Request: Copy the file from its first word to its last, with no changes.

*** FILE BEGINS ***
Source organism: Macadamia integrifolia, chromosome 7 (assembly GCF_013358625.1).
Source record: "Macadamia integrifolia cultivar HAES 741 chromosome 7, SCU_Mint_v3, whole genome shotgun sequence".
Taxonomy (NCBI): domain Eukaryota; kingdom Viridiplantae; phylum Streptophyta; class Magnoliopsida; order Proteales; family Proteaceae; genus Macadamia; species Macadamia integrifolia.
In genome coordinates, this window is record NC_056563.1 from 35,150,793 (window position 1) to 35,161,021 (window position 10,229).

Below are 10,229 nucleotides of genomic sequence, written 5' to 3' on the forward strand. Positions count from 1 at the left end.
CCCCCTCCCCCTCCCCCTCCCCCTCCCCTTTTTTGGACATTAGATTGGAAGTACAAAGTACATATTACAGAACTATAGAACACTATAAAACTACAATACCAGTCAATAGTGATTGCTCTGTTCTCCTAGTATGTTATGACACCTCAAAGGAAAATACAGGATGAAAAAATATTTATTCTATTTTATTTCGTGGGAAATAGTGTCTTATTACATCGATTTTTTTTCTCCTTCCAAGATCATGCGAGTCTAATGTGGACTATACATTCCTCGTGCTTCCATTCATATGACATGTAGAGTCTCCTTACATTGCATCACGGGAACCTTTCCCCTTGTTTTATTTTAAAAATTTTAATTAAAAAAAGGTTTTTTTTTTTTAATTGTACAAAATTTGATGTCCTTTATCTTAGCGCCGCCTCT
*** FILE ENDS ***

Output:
Source organism: Macadamia integrifolia, chromosome 7 (assembly GCF_013358625.1).
Source record: "Macadamia integrifolia cultivar HAES 741 chromosome 7, SCU_Mint_v3, whole genome shotgun sequence".
Taxonomy (NCBI): domain Eukaryota; kingdom Viridiplantae; phylum Streptophyta; class Magnoliopsida; order Proteales; family Proteaceae; genus Macadamia; species Macadamia integrifolia.
In genome coordinates, this window is record NC_056563.1 from 35,150,793 (window position 1) to 35,161,021 (window position 10,229).

Below are 10,229 nucleotides of genomic sequence, written 5' to 3' on the forward strand. Positions count from 1 at the left end.
CCCCCTCCCCCTCCCCCTCCCCCTCCCCTTTTTTGGACATTAGATTGGAAGTACAAAGTACATATTACAGAACTATAGAACACTATAAAACTACAATACCAGTCAATAGTGATTGCTCTGTTCTCCTAGTATGTTATGACACCTCAAAGGAAAATACAGGATGAAAAAATATTTATTCTATTTTATTTCGTGGGAAATAGTGTCTTATTACATCGATTTTTTTTCTCCTTCCAAGATCATGCGAGTCTAATGTGGACTATACATTCCTCGTGCTTCCATTCATATGACATGTAGAGTCTCCTTACATTGCATCACGGGAACCTTTCCCCTTGTTTTATTTTAAAAATTTTAATTAAAAAAAGGTTTTTTTTTTTTAATTGTACAAAATTTGATGTCCTTTATCTTAGCGCCGCCTCT